ADAPT Live at the Being Human Festival
Thursday 23rd and Friday 24th November 2017
National Science and Media Museum, Bradford
Pioneering ex-BBC television crews responsible for bringing colour into our homes in the late 1960s will bring TV history to life in the foyer of the National Science and Media Museum in Bradford later this month (November 23-24).
ADAPT LIVE, part of the Being Human festival, will reunite veteran TV crews to demonstrate the skills that brought us some of Britain’s earliest colour TV shows.
The veteran crews and kit were reunited and filmed for ADAPT ( www.adaptTVhistory.org.uk), a research project funded by the European Research Council and based at Royal Holloway, University of London. The project aims to research and document the history of British broadcast television technology between 1960 and the near-present.
During ADAPT LIVE, participants – all of them former television producers and technicians who worked on BBC outside broadcasts during the 1960s and 1970s – will share stories, host live demonstrations and screen footage to share how television used to be made.
The event will include a rare opportunity to see working demonstrations of historic television camera, including the iconic Pye PC80 and EMI 2001, which were among the earliest colour cameras regularly used in the UK.
The exhibition includes:
- Live outside broadcast with original kit from late 1960s/early 1970s.
- ADAPT footage screening and live Q&A with experienced directors, cameramen, sound and lighting engineers.
- Memory Booth – Your opportunity to tell us about your memories of 1970s TV and your thoughts about the ADAPT project.
The exhibition is FREE but booking is required for the Q&A via the Being Human Website https://beinghumanfestival.org/event/adapt-live-2/
To find out more about the ADAPT project visit: www.adaptTVhistory.org.uk
For further information about ADAPT Live, please contact Producer Amanda Murphy Amanda.firstname.lastname@example.org or Research Assistant Stephanie Janes Stephanie.Janes@rhul.ac.uk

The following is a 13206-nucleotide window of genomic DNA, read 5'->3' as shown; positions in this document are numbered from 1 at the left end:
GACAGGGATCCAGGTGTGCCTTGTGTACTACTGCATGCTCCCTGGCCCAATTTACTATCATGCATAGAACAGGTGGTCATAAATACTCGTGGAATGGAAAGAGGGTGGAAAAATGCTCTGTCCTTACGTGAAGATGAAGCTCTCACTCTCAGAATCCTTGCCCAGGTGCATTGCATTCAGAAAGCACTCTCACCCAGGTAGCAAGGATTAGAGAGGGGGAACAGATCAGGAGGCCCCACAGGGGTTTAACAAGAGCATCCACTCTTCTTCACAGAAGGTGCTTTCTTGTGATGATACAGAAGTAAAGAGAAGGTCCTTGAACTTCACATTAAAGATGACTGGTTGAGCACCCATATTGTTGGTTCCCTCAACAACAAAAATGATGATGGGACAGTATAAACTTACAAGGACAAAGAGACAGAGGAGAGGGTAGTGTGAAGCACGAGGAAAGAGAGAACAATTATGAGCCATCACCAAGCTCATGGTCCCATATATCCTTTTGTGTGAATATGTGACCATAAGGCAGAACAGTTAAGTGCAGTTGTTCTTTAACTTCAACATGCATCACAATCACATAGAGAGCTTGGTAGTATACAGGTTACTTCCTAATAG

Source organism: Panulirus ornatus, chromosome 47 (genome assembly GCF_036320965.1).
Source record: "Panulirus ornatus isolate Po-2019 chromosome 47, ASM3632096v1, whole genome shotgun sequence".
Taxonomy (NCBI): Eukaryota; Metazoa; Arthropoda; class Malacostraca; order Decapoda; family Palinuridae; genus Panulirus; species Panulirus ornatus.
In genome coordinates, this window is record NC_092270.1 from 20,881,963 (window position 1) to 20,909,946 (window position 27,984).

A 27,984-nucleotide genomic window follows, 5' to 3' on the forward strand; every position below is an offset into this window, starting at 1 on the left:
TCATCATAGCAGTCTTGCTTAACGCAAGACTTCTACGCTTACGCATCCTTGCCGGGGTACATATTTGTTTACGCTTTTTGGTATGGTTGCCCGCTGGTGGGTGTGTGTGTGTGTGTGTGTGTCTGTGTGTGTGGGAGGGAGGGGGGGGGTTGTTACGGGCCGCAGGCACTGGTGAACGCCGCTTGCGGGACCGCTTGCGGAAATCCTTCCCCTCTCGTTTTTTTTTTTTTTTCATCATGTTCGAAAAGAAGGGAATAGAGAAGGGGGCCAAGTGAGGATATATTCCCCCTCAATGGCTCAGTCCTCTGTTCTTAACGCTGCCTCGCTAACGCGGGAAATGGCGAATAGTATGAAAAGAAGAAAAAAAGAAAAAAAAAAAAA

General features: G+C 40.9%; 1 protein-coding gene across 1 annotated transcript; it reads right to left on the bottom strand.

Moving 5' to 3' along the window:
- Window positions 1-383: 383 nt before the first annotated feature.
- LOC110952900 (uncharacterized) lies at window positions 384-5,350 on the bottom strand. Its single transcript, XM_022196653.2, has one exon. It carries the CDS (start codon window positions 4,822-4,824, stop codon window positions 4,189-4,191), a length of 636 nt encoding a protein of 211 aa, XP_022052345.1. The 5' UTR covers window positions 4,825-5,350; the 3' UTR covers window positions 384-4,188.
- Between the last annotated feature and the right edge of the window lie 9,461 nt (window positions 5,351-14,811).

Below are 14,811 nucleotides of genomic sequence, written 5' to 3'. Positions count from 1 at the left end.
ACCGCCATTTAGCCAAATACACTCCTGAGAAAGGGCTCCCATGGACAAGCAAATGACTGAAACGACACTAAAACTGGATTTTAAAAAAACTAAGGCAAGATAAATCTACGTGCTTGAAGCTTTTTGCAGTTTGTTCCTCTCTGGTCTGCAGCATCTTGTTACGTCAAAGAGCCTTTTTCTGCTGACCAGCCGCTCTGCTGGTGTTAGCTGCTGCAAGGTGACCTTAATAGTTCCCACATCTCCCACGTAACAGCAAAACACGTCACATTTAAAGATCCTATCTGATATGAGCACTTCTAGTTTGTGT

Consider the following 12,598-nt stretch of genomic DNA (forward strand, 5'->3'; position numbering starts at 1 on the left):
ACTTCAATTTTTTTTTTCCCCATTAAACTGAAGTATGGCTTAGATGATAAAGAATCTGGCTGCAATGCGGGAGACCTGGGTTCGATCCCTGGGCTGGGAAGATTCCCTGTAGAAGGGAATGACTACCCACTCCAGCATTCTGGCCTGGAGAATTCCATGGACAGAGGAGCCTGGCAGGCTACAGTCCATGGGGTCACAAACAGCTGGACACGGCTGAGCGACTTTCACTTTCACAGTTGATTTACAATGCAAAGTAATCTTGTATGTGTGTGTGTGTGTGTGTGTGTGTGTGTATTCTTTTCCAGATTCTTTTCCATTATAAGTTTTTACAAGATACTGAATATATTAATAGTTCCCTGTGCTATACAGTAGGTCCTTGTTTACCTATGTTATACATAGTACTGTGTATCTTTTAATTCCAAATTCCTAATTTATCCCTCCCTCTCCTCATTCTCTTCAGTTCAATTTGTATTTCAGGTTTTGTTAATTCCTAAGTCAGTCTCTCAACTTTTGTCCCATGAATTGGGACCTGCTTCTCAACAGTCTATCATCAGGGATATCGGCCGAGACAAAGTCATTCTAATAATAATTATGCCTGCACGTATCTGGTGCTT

Public Lecture / All Welcome
Anna Munster (University of New South Wales)
Royal Holloway University of London
11 Bedford Square, WC1B 3RA
Date: Wednesday, 18 October 2017
‘DeepAesthetics’ explores a new kind of formalism accompanying the artificial intelligence (AI) that has emerged in the wake of deep neural networking. The massive deployment of images as, for example, training datasets, as attribute sources and as discriminators to solve ‘problems’ of classification and recognition has resulted in a shift in where and how ‘value’ and ‘judgement’ are aesthetically located and construed. ‘Aestheticians’ and an ‘autopoeitic’ visual aesthetics are now issuing forth from the research and development arms of upcoming corporate players in the AI domain such as NVidia.
‘DeepAesthetics’, then, names this emerging machinic assemblage of aesthetics, computation and (graphics) market share. Such an assemblage must be understood transversally as the relationality of technical, political and cultural claims to the production of automated forms of judgement and value. Here I want to ask: how have formalist aesthetic paradigms been subsumed and reconfigured by manufacturers of, for example, GPUs such as Nividia, and what are the consequences of this for our contemporary aesthesia? But the paper will also consider what other aesthetic practices – both immanent and ‘allopoeitic’ – might be possible in this context; ones that allow AIs themselves to become experimental. Here a minor ‘deep aesthetics’ operates deliberately out of the acknowledgement – widespread within deep neural network research – that we, humans, just do not know what is going on in the black box of deep neural networking. We might speculatively propose that the largely impenetrable operativity of such vast neural networking could become the site of a radical unknowability and affectivity for machine aesthetics.
Anna Munster is Professor in Art and Design, University of New South Wales, Sydney Australia. Her book, An Aesthesia of Networks (MIT Press, 2013) explores expressions of networks beyond the ‘link-node’ image and new understandings of experience that account for relationality in contemporary assemblages of human and nonhuman technics. She is also the author of Materializing New Media: Embodiment in Information Aesthetics (2006), which won a ‘highly commended’ in the 2008 Prix Ars Electronica Media Research category. She is a founding member of the online peer-reviewed journal The Fibreculture Journal and has published with journals such as Inflexions, CTheory, Culture Machine and Theory, Culture and Society. She is a co-editor of the two-volume anthology Immediations, (with Erin Manning and Bodil Marie Stavning Thomsen, OHP forthcoming 2017) that explores novel speculative and radical empiricist concepts of the event. Munster is also a practicing media artist who regularly collaborates with Michele Barker. Their media environments explore animal, human and more-than-human movement and perception with a newly commissioned work, pull in the Experimenta Triennale of Media Arts ( http://experimenta.org/experimenta-make-sense/)
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